Strategic Learning: How to Be an Active Learner

One of the goals of one-on-one tutoring is to make students active participants in their own learning, by helping them become strategic learners.

According to Weinstein’s Model of Strategic Learning, there are three major components to strategic learning that are under a student's control: skill, will and self-regulation. Let’s look at each of these in greater detail.

1. SKILL-- This step refers to the strategies students need in order to learn information effectively, efficiently, and actively.  Active learning allows students to build bridges between what they already know and the material they are trying to learn, and active processing helps students generate new knowledge and relate to it personally, making memorizing and recall stronger.

Some examples of these strategies:  

  • Rehearsal Strategies (Lowest Level)- Surface level strategies for simple memorization.

    • Types: a mnemonic to help a student remember part of the periodic table, a rhyme to remember a math formula or anatomy vocabulary, a song to memorize the endings of conjugations.

  • Elaboration strategies- Elaboration helps students understand, learn and remember new information so it becomes part of their knowledge base.  Elaboration learning builds meaningful relationships between new material and what a student already knows:  

    • Types: paraphrasing and summarizing, using and applying the new information/concept/principle, taking a perspective, generating and answering questions about the new material, teaching the material to someone else. 

    • These advanced forms of elaboration strategies require a greater amount of active processing but result in more meaningful and long-term learning than rehearsal strategies do.  

  • Organization Strategies (Highest Level)-  The act of organizing information allows students to actively take apart information to analyze trends/patterns/relationships within the new material.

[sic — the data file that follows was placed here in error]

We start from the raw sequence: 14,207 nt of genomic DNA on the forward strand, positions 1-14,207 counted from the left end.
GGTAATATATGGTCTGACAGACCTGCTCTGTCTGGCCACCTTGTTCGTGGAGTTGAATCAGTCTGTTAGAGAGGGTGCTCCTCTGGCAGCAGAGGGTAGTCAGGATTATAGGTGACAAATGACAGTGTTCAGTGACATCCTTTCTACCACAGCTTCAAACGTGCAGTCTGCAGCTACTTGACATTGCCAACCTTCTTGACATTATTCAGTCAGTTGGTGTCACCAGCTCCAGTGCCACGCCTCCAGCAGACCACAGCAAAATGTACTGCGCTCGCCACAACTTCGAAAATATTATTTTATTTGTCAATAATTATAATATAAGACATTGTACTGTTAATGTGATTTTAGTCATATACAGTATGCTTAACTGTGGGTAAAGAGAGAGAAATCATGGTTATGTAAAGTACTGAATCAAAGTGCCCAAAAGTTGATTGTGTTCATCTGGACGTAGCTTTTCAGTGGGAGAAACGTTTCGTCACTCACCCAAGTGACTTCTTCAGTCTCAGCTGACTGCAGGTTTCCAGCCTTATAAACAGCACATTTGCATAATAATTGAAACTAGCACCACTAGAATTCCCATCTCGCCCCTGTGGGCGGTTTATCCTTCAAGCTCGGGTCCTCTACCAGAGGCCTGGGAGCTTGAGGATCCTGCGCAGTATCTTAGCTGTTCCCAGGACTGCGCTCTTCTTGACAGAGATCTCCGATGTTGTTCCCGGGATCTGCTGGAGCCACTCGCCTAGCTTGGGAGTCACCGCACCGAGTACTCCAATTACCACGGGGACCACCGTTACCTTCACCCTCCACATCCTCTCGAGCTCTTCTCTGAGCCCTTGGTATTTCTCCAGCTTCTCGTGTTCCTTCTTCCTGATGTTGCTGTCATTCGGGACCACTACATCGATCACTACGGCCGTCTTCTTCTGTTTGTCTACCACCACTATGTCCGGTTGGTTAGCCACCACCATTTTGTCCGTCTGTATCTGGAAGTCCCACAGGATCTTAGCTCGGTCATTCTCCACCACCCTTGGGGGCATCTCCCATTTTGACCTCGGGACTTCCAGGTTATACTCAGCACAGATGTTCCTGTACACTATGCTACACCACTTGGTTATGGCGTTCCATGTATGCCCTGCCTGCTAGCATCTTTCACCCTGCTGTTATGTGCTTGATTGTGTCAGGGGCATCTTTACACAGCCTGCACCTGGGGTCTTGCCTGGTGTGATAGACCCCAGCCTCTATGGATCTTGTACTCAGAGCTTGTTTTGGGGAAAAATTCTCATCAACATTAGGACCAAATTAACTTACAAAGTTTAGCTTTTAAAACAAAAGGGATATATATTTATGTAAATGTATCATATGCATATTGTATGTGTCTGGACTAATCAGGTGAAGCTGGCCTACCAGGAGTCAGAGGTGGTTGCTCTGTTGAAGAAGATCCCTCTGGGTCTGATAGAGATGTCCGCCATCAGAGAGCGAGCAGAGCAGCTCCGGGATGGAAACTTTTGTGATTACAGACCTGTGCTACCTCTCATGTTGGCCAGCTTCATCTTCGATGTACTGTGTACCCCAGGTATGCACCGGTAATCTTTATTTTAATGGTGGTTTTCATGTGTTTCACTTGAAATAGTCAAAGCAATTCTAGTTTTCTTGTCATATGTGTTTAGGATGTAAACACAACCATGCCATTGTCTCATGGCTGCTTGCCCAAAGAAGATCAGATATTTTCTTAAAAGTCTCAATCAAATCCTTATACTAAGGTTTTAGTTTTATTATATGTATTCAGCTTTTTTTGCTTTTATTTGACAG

• Types: organize information into outlines, categories, hierarchies, venn or tree-diagrams or other visual forms.

These skills are extremely useful tools in your learning toolkit, but they don’t magically equal a fast track way to strategic learning. For that, we’ll need to work in steps 2 and 3.

2. WILL-- Will refers to a student’s motivation, goals, beliefs, attitudes, and emotions about learning.  Many students know various study strategies, but do not use them because they are not motivated to use them, or do not believe the strategies themselves will work. Adults of all ages are guilty of this too!  The trick is to either find the motivation to make it so that the end result is worth all your hard work or to find a way to turn work into play and, therefore, something fun (This is referred to as the Sawyer Effect, alluding to Tom Sawyer convincing a friend that painting fences is the most fun thing, so that he won’t have to do it himself).

3, SELF-REGULATION-- Self-regulation combines the first two steps into the management of skill and will.  On a large scale, this might mean using time management for your academic tasks over a school term. On a day to day level, we can monitor our learning progress to make sure our time is being used effectively rather than waffling about on busy work. 

Other important elements include managing stress by learning to cope with worry and anxiety and creating useful goals for short-term and long-term academic tasks. 

Strategic learners are capable of taking on more responsibility in their education because they are aware of the skills, motivation, and self-regulation needed to manage their learning.  Being strategic not only helps students in making achievements in all types of higher education, but it  also helps them with life-long learning in school and work.

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